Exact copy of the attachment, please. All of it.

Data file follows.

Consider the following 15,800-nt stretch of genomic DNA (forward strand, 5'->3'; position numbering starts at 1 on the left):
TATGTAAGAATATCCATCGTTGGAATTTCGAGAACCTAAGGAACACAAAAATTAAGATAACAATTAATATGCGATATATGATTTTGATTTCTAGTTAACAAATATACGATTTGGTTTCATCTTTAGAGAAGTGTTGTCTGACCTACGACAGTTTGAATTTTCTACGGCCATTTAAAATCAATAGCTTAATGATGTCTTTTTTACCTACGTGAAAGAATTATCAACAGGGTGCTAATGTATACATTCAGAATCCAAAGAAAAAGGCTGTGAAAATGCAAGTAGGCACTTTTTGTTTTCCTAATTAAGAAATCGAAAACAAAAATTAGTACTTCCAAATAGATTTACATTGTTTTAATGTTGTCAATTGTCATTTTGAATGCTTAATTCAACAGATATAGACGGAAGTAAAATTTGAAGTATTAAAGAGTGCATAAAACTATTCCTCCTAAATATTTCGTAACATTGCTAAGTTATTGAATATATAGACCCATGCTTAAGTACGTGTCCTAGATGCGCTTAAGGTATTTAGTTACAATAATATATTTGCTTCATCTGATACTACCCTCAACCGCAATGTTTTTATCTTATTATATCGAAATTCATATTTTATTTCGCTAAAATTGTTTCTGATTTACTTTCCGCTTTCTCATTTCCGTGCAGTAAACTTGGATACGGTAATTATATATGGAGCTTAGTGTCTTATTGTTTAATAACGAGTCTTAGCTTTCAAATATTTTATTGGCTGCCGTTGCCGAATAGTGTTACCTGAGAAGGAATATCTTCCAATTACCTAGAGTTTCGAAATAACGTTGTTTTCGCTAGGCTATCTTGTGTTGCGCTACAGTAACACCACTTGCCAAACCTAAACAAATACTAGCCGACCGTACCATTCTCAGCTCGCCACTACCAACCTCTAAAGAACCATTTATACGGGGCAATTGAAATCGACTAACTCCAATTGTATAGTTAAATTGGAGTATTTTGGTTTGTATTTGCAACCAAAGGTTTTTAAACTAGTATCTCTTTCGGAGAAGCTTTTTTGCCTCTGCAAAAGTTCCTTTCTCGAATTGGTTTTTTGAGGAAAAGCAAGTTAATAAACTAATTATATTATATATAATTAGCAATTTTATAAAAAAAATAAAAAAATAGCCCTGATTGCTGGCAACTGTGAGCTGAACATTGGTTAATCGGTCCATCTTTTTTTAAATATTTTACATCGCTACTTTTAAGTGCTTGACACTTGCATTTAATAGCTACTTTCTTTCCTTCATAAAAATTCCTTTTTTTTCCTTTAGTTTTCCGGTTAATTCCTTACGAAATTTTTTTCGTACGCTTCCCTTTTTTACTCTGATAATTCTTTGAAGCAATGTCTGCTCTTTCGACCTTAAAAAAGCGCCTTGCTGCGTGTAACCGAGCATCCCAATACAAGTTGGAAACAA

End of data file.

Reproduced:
Consider the following 15,800-nt stretch of genomic DNA (forward strand, 5'->3'; position numbering starts at 1 on the left):
TATGTAAGAATATCCATCGTTGGAATTTCGAGAACCTAAGGAACACAAAAATTAAGATAACAATTAATATGCGATATATGATTTTGATTTCTAGTTAACAAATATACGATTTGGTTTCATCTTTAGAGAAGTGTTGTCTGACCTACGACAGTTTGAATTTTCTACGGCCATTTAAAATCAATAGCTTAATGATGTCTTTTTTACCTACGTGAAAGAATTATCAACAGGGTGCTAATGTATACATTCAGAATCCAAAGAAAAAGGCTGTGAAAATGCAAGTAGGCACTTTTTGTTTTCCTAATTAAGAAATCGAAAACAAAAATTAGTACTTCCAAATAGATTTACATTGTTTTAATGTTGTCAATTGTCATTTTGAATGCTTAATTCAACAGATATAGACGGAAGTAAAATTTGAAGTATTAAAGAGTGCATAAAACTATTCCTCCTAAATATTTCGTAACATTGCTAAGTTATTGAATATATAGACCCATGCTTAAGTACGTGTCCTAGATGCGCTTAAGGTATTTAGTTACAATAATATATTTGCTTCATCTGATACTACCCTCAACCGCAATGTTTTTATCTTATTATATCGAAATTCATATTTTATTTCGCTAAAATTGTTTCTGATTTACTTTCCGCTTTCTCATTTCCGTGCAGTAAACTTGGATACGGTAATTATATATGGAGCTTAGTGTCTTATTGTTTAATAACGAGTCTTAGCTTTCAAATATTTTATTGGCTGCCGTTGCCGAATAGTGTTACCTGAGAAGGAATATCTTCCAATTACCTAGAGTTTCGAAATAACGTTGTTTTCGCTAGGCTATCTTGTGTTGCGCTACAGTAACACCACTTGCCAAACCTAAACAAATACTAGCCGACCGTACCATTCTCAGCTCGCCACTACCAACCTCTAAAGAACCATTTATACGGGGCAATTGAAATCGACTAACTCCAATTGTATAGTTAAATTGGAGTATTTTGGTTTGTATTTGCAACCAAAGGTTTTTAAACTAGTATCTCTTTCGGAGAAGCTTTTTTGCCTCTGCAAAAGTTCCTTTCTCGAATTGGTTTTTTGAGGAAAAGCAAGTTAATAAACTAATTATATTATATATAATTAGCAATTTTATAAAAAAAATAAAAAAATAGCCCTGATTGCTGGCAACTGTGAGCTGAACATTGGTTAATCGGTCCATCTTTTTTTAAATATTTTACATCGCTACTTTTAAGTGCTTGACACTTGCATTTAATAGCTACTTTCTTTCCTTCATAAAAATTCCTTTTTTTTCCTTTAGTTTTCCGGTTAATTCCTTACGAAATTTTTTTCGTACGCTTCCCTTTTTTACTCTGATAATTCTTTGAAGCAATGTCTGCTCTTTCGACCTTAAAAAAGCGCCTTGCTGCGTGTAACCGAGCATCCCAATACAAGTTGGAAACAA